Two more aspiring hunters have had a special opportunity to gain invaluable knowledge from some veteran North Otago outdoorsmen.

Harry Brenssell (15), an Otago Boys’ High School pupil from Port Chalmers, and Marshall Palmer (14), a St Kevin’s College pupil from Georgetown, formed the second intake of the Trevor Meikle Memorial hunting programme.

Named for the late North Otago Deerstalkers Association stalwart, the programme offers aspiring hunters a chance to both claim their first deer and learn some tips – on a range of topics – from seasoned hunters.

Spectacular views . . . The hunters head back to base. PHOTO: SUPPLIED

The young men were able to stay in a hut and browse several properties in the Kakanui Mountains thanks to the generosity of landowners, Aaron Meikle, Trevor’s eldest son, said.

Harry shot his first deer, a red deer spiker, under the guidance of experienced hunter Steve Hanson.

The youngster then got a lesson in how to safely gut and prepare a deer, so that the meat is excellent quality, and hygienic, for feeding the family.

He also learned first-hand the hunters’ motto: “You shot it, you carry it.” He took most of the meat himself, uphill back to the truck.

Marshall, hunting with experienced hunter and local farmer David Ruddenklau, had a challenging morning’s hunt, and at the end of it had only seen a couple of pigs.

Undaunted, he set off again in the afternoon and just after 7pm shot his first deer, a young fallow.

Good day out . . . Aspiring hunter Marshall Palmer with a young fallow buck. PHOTO: SUPPLIED

Marshall added a second deer, a red spiker, under the guidance of a third long-time hunter, Barry Wilson, the following day

Mr Hanson gave both boys a lesson in breaking down a carcass into cuts ready for the table, wasting as little meat as possible, which had both boys engrossed, and both went home heavily laden with prime venison.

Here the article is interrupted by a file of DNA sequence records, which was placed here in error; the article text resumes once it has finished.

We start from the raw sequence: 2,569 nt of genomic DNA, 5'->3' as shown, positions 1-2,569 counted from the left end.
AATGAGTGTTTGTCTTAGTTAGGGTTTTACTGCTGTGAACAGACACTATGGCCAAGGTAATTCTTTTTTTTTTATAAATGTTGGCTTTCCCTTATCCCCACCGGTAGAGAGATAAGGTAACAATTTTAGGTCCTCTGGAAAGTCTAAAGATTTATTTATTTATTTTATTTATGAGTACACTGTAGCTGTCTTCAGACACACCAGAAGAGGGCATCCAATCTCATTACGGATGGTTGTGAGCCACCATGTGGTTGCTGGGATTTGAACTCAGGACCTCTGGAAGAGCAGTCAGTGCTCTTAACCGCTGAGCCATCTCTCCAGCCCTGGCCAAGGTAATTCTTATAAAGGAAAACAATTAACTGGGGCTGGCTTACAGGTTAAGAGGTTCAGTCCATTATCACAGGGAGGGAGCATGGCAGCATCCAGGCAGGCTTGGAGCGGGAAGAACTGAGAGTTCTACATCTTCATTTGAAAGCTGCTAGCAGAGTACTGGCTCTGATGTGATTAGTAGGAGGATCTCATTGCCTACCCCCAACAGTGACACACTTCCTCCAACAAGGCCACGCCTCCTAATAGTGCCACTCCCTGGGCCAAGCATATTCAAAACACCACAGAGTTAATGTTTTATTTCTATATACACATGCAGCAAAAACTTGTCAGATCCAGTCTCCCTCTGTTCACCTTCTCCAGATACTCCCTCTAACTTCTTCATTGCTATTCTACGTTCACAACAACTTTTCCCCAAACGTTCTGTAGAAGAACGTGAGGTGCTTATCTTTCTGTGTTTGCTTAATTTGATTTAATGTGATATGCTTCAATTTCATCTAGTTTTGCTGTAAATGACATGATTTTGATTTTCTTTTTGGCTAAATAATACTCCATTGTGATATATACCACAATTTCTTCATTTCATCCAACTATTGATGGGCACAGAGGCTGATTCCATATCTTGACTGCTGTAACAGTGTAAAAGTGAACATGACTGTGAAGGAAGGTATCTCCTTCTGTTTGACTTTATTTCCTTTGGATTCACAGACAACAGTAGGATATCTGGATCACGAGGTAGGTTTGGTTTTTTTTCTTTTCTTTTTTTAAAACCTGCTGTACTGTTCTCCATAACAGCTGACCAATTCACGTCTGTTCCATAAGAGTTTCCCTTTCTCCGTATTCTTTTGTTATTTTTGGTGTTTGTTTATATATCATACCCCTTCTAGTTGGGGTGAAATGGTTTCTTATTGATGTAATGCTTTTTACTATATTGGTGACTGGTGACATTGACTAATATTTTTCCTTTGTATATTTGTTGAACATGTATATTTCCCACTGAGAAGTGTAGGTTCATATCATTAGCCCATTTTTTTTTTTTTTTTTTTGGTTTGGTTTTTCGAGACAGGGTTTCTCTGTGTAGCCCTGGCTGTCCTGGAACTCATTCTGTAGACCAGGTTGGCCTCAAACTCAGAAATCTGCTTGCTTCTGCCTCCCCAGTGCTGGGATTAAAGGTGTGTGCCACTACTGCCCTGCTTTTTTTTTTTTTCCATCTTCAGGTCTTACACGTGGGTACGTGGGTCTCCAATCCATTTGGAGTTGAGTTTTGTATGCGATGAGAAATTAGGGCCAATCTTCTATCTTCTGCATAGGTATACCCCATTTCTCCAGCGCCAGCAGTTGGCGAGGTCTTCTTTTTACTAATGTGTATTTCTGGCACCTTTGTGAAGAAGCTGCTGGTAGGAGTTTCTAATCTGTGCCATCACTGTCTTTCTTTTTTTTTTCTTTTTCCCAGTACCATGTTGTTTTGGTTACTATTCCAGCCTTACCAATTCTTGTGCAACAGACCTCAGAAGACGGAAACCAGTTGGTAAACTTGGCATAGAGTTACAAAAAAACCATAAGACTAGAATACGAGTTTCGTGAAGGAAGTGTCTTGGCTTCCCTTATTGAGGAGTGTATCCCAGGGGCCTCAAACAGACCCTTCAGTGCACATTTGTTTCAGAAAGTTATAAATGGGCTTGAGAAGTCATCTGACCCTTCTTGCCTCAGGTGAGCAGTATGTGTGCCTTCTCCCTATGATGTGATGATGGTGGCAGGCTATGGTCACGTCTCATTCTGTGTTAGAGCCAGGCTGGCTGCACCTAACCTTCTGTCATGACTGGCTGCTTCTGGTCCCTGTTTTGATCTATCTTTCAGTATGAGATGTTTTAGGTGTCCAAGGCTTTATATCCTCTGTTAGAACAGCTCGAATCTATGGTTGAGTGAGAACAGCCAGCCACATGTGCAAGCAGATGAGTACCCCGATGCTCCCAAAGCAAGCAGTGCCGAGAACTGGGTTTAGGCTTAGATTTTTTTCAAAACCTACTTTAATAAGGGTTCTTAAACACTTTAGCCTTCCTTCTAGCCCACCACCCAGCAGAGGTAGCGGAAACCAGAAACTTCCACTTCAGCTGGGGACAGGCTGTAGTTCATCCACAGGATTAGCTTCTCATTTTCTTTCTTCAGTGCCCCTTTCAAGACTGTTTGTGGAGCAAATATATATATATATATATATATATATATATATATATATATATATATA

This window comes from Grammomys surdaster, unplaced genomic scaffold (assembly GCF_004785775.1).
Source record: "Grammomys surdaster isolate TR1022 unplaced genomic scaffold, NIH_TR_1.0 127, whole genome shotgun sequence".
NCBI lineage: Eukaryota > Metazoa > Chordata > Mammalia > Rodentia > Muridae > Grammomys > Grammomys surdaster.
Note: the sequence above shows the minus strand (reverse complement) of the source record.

Throughout the weekend, the experienced hunters – with nearly 200 years’ experience between them – shared key tips with the boys, including knowing where you are and how to get home, how to cope with the conditions that mountains can throw at you, where and when to find animals, how to kill them humanely, and what to do when things go wrong.

Aaron Meikle said the Trevor Meikle Memorial programme was established by his father’s mates as a way of honouring their friend, who died in 2014.

It was also a worthy use of surplus funds from money chipped in to give Trevor Meikle a last tour of his beloved Kakanuis by helicopter.

“Dad introduced a lot of people to hunting and to the North Otago backcountry – this continues that legacy,” Aaron Meikle said

“He also was a farmer, and the relationship North Otago hunters have with the local landowners is a special one.

“So as well as hunting ‘lore’, this is a chance to show the new hunters how to respect someone else’s property and cultivate a good relationship.”

The programme was going from strength to strength, Mr Wilson said.

It was hoped a hunt could be offered to a pupil from each of the local secondary schools, as well as a member of the public.

Mr Wilson said those involved in the programme acknowledged the support of the North Otago branch of the New Zealand Deerstalkers’ Association, and the runholders who “threw open their doors and gates” for the young hunters.

* Head to the Trevor Meikle Memorial Hunting Programme page on Facebook for more information.

Lesson time . . . Marshall and veteran North Otago hunter David Ruddenklau check out a wallow. PHOTO: SUPPLIED
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